Welcome to The Curve, where feminists talk economics. Twice a month at this site, we will feature a roundtable on a topic of feminist concern, with Kathleen Geier as your host. The Curve’s editors—Betsy Reed, Sarah Leonard and Emily Douglas—began this project with Kathleen because we have long been frustrated by two phenomena.
One is the way in which women’s voices are so frequently sidelined in economic debates. Our voices are few and far between in the economics blogosphere. It’s striking that almost none of the reviewers of Thomas Piketty’s groundbreaking Capital in the Twenty-First Century were women. And as Media Matters recently showed, women are rarely invited to discuss the economy on cable news.
The flipside of this problem is that, even amongst ourselves, feminists don’t talk enough about economics. Too often, discussions about so-called culture problems like abortion access and domestic violence lack the economic context necessary to appreciate their true causes and repercussions. When topics such as the pay gap or workplace discrimination come up, coverage is often superficial and focused on the experiences of a tiny elite. Meanwhile, the economic pressures on women are mounting: as inequality soars, women make up a growing proportion of the long-term unemployed, low-income women lead a growing majority of single-mother households, middle-income women struggle with few social supports, and even the progress being made by high-income women into the executive suites remains glacially slow.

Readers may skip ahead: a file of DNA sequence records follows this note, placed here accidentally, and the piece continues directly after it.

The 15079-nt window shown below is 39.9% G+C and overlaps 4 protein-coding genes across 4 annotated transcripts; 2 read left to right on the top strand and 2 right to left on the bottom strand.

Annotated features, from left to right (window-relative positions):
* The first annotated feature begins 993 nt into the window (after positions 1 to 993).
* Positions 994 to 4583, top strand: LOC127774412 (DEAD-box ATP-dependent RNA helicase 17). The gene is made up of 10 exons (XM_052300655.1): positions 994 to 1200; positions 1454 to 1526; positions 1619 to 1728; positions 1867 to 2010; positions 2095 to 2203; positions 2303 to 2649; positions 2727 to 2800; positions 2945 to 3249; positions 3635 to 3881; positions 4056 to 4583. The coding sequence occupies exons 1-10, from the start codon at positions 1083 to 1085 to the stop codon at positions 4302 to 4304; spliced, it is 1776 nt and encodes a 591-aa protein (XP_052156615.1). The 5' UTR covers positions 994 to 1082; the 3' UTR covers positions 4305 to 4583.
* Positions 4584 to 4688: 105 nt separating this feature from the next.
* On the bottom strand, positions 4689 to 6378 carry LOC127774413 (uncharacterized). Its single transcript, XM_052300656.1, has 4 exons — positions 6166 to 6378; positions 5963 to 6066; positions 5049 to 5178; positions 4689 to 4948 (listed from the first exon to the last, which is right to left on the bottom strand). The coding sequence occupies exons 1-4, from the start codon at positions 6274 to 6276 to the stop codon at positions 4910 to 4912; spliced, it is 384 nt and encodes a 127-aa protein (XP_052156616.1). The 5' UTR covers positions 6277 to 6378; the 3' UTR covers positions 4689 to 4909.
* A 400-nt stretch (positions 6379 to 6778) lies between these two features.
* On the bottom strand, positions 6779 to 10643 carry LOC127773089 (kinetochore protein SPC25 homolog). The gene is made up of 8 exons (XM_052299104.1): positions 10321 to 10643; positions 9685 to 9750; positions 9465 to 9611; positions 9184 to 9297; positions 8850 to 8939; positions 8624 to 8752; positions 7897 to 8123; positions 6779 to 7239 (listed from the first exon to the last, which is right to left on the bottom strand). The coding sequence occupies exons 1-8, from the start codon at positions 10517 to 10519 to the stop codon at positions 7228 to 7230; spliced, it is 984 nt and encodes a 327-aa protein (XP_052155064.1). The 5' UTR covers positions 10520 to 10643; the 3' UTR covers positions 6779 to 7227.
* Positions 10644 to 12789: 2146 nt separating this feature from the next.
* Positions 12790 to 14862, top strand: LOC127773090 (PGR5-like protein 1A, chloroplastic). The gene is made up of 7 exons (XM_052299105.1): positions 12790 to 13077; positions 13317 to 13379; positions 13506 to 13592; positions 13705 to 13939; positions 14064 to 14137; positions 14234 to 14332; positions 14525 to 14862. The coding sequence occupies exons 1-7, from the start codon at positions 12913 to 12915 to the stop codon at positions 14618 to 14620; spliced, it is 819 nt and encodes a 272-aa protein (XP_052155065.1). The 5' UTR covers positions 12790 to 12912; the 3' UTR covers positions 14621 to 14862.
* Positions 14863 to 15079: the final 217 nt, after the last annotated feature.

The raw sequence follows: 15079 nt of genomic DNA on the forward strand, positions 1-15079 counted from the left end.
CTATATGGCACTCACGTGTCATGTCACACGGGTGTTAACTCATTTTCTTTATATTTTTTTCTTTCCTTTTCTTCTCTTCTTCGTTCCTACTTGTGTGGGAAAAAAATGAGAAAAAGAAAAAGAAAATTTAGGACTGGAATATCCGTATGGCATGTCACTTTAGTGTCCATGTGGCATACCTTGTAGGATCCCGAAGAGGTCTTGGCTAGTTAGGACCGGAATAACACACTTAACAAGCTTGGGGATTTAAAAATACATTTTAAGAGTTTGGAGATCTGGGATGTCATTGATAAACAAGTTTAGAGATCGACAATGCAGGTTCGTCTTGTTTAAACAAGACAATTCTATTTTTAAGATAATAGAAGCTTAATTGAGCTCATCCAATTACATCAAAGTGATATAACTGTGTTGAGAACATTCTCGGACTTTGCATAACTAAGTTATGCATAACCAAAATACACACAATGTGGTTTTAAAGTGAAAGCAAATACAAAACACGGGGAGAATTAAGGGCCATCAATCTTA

Hence The Curve—where feminists will hash out economic issues and intervene in feminist debates from an economic perspective. We will draw on the many fine economists, labor journalists, bloggers and academics already producing tremendous work.
Later, we will get more granular, but for the first round of discussion we are asking our contributors to think big. Given arguments among feminists over Sheryl Sandberg’s Lean In, and debate about the firing of Jill Abramson at The New York Times, and in the context of ongoing movements to gain rights for low-wage care workers, we’d like to begin by exploring the very nature of feminist success. How much does it matter for women that gender discrimination persists at the top? Does feminist success mean an equal number of corner office suites and stock photos, or something more? Is there an inherent class conflict within feminism—indeed, has feminism lost sight of class? Is there the potential for a cross-class feminist movement that transforms the economy for the benefit of all women?